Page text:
Avalanche Forecast for Sunday, January 13, 2019

This forecast was published 01/13/2019 at 6:56 AM.
A new forecast will be issued tomorrow.


This is an archived avalanche forecast and expired on 01/13/2019 at midnight.

The Bottom Line

High wind speeds have deposited wind slabs that will be stubborn to human triggers today, but could produce a large avalanche. Hard wind slabs like those that exist in much of our terrain are difficult to evaluate for stability, but can be easily navigated by avoidance. Today’s avalanche problem often produces no avalanches until an unlucky skier or climber ventures to find the particular weak spot in the slab. The potential size and destructiveness of an avalanche today is keeping our danger ratings elevated at MODERATE. Locations with a LOW rating (Tuckerman’s Left Side and Boott Spur as well as Huntington’s Northern Gullies) do contain snow that could produce an avalanche and will still require careful terrain selection.

2019-01-13 Printable

Forecast Area

Mountain Weather

The last recorded snowfall in our terrain was Thursday evening. Since that time, NW winds blew in the 70-100 mph range until midday yesterday. A sharp drop in wind speed took place overnight with wind currently WNW 15mph. Today, wind will be light and variable with some high level clouds. Expect sunshine for much of the day with temperatures on the summits cresting at 10F.  No new snow is forecast tonight or tomorrow.

Primary Avalanche Problem – Wind Slab

Wind Slab




Wind slab exists primarily on the eastern half of the compass. Most of these formed on high wind speeds after a widespread avalanche cycle Wednesday night and Thursday. Most existing wind slabs will be stubborn to human triggers. Areas with a large upwind fetch at mid-elevations have the potential to produce a large avalanche should you find the thin spot of the slab. Lower elevations or wind-sheltered locations may harbor softer pockets of wind slab that may be possible to produce an avalanche, but the overall size will be smaller.

What is a Windslab Avalanche?

  Wind Slab avalanches are the release of a cohesive layer of snow (a slab) formed by the wind. Wind typically transports snow from the upwind sides of terrain features and deposits snow on the downwind side. Wind slabs are often smooth and rounded and sometimes sound hollow, and can range from soft to hard. Wind slabs that form over a persistent weak layer (surface hoar, depth hoar, or near-surface facets) may be termed Persistent Slabs or may develop into Persistent Slabs.

Snowpack and Avalanche Discussion

The effect of Mount Washington’s notorious wind combined with last week’s 26” of snow should finally reveal itself today as blowing snow and fog finally subside. Ravines with a larger upwind fetch such as Tuckerman and the Gulf of Slides both saw significant avalanche activity, likely Wednesday into Thursday, while other ravines with a similar aspect but smaller fetch saw much less loading of wind transported snow. Wind slabs that remain in east-facing terrain will be variable in size and distribution due to terrain, the timing of recent avalanche cycles, and reloading. Making good observations of distribution while moving in the field and basing travel decisions off this will go much further than conducting stability tests while in the avalanche problem today.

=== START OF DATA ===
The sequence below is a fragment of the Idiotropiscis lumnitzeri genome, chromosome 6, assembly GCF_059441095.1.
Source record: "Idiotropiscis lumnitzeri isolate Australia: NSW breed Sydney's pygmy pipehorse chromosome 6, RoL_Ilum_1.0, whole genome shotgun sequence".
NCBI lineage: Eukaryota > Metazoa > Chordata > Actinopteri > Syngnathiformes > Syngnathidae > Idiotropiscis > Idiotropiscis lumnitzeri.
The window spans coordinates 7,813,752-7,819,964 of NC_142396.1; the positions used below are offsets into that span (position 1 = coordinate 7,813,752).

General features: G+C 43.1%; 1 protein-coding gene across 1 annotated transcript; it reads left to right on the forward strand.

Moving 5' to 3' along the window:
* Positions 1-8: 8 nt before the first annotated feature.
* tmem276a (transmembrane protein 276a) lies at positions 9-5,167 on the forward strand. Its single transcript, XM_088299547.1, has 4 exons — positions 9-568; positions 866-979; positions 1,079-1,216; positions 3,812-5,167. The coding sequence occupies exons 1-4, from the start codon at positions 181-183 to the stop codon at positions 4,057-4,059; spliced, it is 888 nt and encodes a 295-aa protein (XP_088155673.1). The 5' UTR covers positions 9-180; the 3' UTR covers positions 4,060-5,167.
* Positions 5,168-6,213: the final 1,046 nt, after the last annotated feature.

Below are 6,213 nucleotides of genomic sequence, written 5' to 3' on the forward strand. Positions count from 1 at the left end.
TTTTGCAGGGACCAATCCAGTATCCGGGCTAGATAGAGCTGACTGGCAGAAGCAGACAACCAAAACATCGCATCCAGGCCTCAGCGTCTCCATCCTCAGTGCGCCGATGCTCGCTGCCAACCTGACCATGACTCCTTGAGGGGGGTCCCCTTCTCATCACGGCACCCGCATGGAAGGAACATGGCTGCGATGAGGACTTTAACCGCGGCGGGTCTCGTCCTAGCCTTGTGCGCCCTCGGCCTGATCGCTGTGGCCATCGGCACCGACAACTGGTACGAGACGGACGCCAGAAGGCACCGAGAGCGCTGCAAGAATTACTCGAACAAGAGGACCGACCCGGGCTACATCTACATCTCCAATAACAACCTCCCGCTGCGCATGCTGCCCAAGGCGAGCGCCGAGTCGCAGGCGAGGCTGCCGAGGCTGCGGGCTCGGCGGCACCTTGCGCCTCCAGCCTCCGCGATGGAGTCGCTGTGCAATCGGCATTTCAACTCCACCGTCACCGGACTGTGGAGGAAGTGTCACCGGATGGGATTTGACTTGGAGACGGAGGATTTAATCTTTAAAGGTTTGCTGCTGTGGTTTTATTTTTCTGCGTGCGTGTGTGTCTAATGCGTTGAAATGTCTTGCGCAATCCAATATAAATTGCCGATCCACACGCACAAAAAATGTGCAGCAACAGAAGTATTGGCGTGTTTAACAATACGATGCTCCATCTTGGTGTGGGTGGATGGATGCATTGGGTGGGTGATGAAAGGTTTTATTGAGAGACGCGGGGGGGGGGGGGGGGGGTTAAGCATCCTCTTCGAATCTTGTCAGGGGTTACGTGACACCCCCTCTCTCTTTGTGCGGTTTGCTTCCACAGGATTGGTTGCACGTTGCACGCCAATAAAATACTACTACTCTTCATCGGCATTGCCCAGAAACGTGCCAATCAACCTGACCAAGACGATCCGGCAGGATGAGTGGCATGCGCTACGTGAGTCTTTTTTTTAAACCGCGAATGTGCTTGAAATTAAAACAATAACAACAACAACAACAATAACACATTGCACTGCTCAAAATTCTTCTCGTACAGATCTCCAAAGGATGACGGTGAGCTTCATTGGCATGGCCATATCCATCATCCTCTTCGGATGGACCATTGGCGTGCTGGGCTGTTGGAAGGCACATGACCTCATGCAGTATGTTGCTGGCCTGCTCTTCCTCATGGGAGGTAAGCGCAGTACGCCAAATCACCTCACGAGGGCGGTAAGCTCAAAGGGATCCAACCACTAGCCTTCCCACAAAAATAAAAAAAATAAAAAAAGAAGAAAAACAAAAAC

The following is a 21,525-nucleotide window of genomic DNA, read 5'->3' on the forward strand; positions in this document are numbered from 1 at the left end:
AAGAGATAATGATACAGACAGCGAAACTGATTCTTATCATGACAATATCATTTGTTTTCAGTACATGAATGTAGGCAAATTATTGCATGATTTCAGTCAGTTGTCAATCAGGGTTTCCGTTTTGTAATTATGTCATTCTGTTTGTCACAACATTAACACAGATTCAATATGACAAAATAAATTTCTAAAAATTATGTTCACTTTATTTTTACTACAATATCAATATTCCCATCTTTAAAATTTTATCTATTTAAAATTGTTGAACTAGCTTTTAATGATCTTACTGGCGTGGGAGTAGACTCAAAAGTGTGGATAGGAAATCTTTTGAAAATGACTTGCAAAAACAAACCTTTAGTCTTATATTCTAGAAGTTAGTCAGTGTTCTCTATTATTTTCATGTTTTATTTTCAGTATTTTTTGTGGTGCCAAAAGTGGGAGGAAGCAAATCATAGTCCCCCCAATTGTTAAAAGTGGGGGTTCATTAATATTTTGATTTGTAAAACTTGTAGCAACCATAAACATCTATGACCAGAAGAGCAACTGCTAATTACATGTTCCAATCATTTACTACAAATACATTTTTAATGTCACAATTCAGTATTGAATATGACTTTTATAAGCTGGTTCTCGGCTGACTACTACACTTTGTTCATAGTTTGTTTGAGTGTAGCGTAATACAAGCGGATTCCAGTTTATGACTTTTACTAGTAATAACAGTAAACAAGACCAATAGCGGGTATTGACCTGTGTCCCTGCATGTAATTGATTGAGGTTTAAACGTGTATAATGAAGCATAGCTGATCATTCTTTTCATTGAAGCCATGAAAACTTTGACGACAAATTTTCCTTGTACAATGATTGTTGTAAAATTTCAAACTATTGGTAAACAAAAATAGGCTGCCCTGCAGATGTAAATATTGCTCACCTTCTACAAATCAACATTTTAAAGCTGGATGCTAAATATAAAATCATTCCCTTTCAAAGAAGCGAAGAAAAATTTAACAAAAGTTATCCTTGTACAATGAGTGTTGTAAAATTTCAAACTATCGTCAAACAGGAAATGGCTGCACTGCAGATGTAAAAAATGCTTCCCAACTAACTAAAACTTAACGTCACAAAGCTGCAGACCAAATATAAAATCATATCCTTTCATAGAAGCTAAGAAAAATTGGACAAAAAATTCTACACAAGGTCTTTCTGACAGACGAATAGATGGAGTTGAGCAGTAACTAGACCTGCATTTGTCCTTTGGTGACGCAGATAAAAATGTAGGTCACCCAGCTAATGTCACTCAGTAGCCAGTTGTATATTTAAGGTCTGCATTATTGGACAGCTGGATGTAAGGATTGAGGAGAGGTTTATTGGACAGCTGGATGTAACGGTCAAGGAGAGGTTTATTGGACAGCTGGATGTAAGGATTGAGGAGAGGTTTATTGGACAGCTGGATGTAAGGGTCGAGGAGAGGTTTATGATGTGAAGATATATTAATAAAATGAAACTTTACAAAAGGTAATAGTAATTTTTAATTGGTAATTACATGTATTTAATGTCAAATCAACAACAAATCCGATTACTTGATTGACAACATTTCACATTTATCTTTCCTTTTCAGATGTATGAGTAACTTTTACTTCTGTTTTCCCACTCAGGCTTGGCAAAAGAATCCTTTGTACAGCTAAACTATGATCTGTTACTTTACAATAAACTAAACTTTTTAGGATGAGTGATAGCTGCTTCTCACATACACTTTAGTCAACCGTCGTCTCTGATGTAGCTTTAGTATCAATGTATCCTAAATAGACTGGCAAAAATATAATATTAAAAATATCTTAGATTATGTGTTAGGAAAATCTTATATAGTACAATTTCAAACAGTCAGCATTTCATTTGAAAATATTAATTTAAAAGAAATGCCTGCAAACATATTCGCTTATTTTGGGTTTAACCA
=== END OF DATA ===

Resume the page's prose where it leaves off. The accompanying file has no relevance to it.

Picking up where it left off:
Debris below Hillman’s Highway. Photo taken Friday, January 11.

Avalanche debris at base of Gully #1 in Gulf of Slides. Photo taken Saturday, January 12.

Additional Concerns

The Sherburne and Gulf of Slides ski trails are snow covered to Pinkham Notch. Thanks to those who submitted observations on our website. These are invaluable to the avalanche center and we hope to see more submissions as the season progresses.

Snow Plot Information

Density (%)HSTTotalAir TT MaxT MinSkyPrecipComments
0 CM 0 MM0CM245 CM-16.0 C-7.0 C-16.0 CClearNo precipitation
3 CM 1.7 MM 9%3CM249 CM-12.0 C-2.0 C-12.0 CBrokenNo precipitation
0 CM 4.0 MM32CM250 CM-10.5 C-5.0 C-13.0 CClearNo precipitationView
38 CM 38.6 MM 12%NC253 CM-5.5 C-2.5 C-5.5 COvercastSnowView
Trace Trace NC213 CM-4.0 C3.0 C-4.0 COvercastSnowView

Avalanche Log and Summit Weather

Daily Observations

Thank you Mount Washington Observatory for providing daily weather data from the summit of Mount Washington.

DateMax TempMin TempTotal (SWE)24H Snow & IceWind AvgWind Fastest MileFastest Mile DirAvalanche Activity
03/25/1911 F-3 F .15 in 1.7 in56.5 MPH86 MPH

270 (W)

03/24/1914 F1 F .21 in 3.4 in74 MPH123 MPH

310 (NW)

03/24/1918 F4 F Trace in 0.1 in63.2 MPH98 MPH

290 (WNW)

03/23/1914 F1 F 0.21 in 3.4 in74.4 MPH123 MPH

310 (NW)

03/22/1924 F12 F 1.09 in 15.2 in38.9 MPH79 MPH

330 (NNW)

03/21/1926 F15 F 0.02 in 0.3 in28.8 MPH60 MPH

160 (SSE)

03/20/1917 F1 F 0.0 in 0.0 in32 MPH58 MPH

270 (W)

03/19/194 F-4 FTrace Trace 43.4 MPH63 MPH

300 (WNW)

03/18/193 F-6 F 0.03 in 0 in52.1 MPH82 MPH

280 (W)

03/17/192 F-6 F 0.07 in .5 in61.5 MPH110 MPH

270 (W)

03/16/1925 F2 F 0.24 in 2.3 in67.5 MPH97 MPH

280 (W)

03/15/1941 F25 F 0.04 inTrace 54 MPH105 MPH

250 (WSW)

Please Remember:

Safe travel in avalanche terrain requires training and experience. This forecast is just one tool to help you make your own decisions in avalanche terrain. You control your own risk by choosing where, when, and how you travel.

Avalanche danger may change when actual weather differs from the higher summits forecast.

For more information contact the US Forest Service Snow Rangers, AMC visitor services staff at the Pinkham Notch Visitor Center, or the caretakers at Hermit Lake Shelters or seasonally at the Harvard Cabin (generally December 1 through March 31). The Mount Washington Ski Patrol is also available on spring weekends.

Posted 01/13/2019 at 6:56 AM.

Helon Hoffer
USDA Forest Service
White Mountain National Forest